Never Cry Wolf : Amazing True Story of Life Among Arctic Wolves
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Hordes of bloodthirsty wolves are slaughtering the arctic caribou, and the government's Wildlife Service assigns naturalist Farely Mowat to investigate. Mowat is dropped alone onto the frozen tundra, where he begins his mission to live among the howling wolf packs and study their waves. Contact with his quarry comes quickly, and Mowat discovers not a den of marauding killers but a courageous family of skillful providers and devoted protectors of their young. As Mowat comes closer to the wolf world, he comes to fear with them on onslaught of bounty hunters and government exterminators out to erase the noble wolf community from the Arctic. Never Cry Wolf is one of the brilliant narratives on the myth and magical world of wild wolves and man's true place among the creatures of nature. "We have doomed the wolf not for what it is, but for what we deliberately and mistakenly perceive it to be -- the mythological epitome of a savage, ruthless killer -- which is, in reality, no more than the reflected image of ourself." -- from the new preface to Never Cry Wolf.
From the Paperback edition.
assure herself that they were not responsible, she cocked a speculative eye at the cloudless sky above. It held no solution to the mystery. Thoroughly aroused now, she began trying to track down the sounds. This was no easy task, for there is a pronounced ventriloquial effect to abdominal noises in general and to mine in particular. After walking up and down the ravine twice, Angeline seemed no closer to satisfying her mounting curiosity. I was undecided whether to attempt a retreat or whether
and solitude of the country, for the caribou were always with us. Together with their attendant flocks of herring gulls and ravens, they imparted a sense of animation to what might otherwise have seemed a stark enough landscape. This country belonged to the deer, the wolves, the birds and the smaller beasts. We two were no more than casual and insignificant intruders. Man had never dominated the Barrens. Even the Eskimos, whose territory it had once been, had lived in harmony with it. Now these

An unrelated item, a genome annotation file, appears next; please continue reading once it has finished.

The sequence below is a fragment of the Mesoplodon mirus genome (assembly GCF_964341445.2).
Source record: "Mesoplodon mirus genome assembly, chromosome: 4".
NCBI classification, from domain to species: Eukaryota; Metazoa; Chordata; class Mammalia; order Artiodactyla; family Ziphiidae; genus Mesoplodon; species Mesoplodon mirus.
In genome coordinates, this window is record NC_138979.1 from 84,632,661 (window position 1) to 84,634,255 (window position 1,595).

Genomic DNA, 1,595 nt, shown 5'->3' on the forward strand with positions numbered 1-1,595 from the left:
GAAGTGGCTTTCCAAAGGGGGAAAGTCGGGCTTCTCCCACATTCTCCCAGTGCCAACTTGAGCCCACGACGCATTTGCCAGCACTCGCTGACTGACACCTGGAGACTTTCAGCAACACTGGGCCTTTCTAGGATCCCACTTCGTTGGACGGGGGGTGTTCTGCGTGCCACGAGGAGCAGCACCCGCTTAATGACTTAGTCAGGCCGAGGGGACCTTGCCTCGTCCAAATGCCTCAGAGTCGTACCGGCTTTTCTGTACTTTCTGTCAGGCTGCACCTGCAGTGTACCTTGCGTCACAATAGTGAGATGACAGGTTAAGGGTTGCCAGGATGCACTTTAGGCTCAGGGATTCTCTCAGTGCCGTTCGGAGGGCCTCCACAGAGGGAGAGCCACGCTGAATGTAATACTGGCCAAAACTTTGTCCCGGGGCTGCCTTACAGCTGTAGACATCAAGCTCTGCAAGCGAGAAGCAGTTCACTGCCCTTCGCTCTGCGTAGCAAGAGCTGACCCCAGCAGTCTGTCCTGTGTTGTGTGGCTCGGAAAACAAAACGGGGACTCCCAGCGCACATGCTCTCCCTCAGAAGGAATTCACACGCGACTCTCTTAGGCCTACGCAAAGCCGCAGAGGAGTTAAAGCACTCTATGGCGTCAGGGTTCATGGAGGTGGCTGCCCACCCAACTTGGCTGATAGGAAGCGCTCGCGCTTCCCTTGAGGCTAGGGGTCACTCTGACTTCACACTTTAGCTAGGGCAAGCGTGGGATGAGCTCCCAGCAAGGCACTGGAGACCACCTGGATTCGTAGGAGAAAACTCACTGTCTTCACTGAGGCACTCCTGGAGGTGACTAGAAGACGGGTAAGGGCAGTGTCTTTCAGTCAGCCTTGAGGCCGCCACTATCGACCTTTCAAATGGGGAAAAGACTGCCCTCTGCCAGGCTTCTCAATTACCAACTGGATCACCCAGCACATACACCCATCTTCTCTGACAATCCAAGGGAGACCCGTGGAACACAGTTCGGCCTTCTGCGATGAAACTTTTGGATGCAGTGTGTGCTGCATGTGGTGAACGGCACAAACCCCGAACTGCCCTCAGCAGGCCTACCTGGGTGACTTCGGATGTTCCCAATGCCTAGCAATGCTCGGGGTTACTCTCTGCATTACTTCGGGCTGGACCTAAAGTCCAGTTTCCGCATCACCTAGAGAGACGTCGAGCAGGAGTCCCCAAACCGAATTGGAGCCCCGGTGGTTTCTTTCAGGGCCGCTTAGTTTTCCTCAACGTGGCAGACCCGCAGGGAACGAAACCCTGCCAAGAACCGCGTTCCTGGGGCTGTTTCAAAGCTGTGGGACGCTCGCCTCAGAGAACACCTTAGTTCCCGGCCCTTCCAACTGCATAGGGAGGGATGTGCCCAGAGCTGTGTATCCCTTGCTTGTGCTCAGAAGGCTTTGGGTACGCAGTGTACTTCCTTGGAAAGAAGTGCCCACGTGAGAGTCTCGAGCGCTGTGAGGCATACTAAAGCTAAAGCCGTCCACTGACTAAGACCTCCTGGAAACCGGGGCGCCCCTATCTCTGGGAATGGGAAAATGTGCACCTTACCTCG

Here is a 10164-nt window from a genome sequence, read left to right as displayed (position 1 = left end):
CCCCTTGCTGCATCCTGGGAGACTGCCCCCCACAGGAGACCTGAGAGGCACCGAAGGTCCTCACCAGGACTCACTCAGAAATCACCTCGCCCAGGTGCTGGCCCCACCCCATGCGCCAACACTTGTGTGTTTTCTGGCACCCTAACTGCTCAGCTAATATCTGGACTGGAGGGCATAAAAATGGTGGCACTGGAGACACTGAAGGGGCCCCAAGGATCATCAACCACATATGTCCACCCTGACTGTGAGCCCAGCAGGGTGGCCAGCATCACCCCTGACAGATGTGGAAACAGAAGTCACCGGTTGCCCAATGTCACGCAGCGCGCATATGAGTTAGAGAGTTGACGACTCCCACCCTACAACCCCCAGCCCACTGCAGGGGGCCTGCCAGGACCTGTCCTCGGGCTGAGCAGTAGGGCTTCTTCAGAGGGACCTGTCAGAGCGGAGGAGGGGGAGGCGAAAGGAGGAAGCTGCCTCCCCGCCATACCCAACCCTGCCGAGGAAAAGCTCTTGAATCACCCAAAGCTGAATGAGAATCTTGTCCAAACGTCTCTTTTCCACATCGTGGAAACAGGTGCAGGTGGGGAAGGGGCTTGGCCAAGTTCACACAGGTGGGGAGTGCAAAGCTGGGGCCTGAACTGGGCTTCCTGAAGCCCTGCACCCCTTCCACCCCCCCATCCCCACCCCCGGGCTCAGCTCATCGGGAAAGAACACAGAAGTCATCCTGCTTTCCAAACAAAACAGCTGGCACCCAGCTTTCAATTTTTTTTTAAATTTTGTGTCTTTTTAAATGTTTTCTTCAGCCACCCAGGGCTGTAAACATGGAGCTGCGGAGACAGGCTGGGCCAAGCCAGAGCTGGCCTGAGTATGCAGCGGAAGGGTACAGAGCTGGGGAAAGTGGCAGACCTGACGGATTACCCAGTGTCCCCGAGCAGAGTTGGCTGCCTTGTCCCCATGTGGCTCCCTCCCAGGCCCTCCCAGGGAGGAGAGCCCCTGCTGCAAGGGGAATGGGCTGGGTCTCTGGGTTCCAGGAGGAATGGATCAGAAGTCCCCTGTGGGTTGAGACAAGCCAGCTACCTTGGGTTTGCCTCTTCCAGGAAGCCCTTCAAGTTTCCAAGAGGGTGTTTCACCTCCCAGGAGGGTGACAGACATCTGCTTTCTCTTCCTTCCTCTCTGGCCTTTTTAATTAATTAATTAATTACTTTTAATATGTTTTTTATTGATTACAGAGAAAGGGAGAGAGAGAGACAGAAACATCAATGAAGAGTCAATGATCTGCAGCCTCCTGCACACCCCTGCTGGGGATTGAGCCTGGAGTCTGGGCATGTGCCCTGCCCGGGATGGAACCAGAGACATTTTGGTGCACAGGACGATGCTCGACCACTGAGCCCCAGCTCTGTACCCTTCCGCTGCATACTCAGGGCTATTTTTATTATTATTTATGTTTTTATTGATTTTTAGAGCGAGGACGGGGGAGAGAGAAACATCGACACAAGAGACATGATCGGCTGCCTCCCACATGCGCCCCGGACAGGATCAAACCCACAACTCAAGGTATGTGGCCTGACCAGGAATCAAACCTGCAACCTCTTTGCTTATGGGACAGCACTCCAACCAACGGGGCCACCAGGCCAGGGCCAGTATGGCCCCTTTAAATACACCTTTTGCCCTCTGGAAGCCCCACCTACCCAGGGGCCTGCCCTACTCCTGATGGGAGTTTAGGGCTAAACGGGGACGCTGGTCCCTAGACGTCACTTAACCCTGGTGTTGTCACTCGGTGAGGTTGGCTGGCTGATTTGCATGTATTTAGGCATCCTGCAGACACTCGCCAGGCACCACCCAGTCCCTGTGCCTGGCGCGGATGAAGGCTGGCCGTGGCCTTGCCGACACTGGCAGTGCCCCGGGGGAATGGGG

watching in somber fascination as I dissected a particularly pest-ridden old buck. I always tried to explain what I was doing so that he would understand the nature of my studies, and this seemed to be as good a time as any to brief him on the subject of parasitization. Hauling a bladder cyst about the size of a golfball out of the caribou’s liver, I explained that this was the inactive form of a tapeworm, and that, if eaten by a carnivore, it would eventually develop into several segmented
had seen an aircraft. Sure enough, a Norseman plane on floats was lazily circling over the tundra to the west of us. I had long since given up hope that the pilot who had brought me to Wolf House Bay would ever return, and so the sight of this plane sent me into a dither of excitement. Remembering the smoke generators with which I had been supplied, I ran to get them. To my surprise they worked. A mighty coil of black and oily smoke went soaring into the high skies and the Norseman (which had
blood-lust, while no trapper would think of shooting a caribou except under the most severe provocation. One of the working ladies of the settlement added the odd bit of information that since the establishment there of an American Air Base the wolf population had increased out of all bounds, and the only thing to do when bitten by one was to bite him right back. Quite early in my inquiry I was asked by an old trapper if, since I was a wolf enthusiast, I would like some wolf-juice. I said I did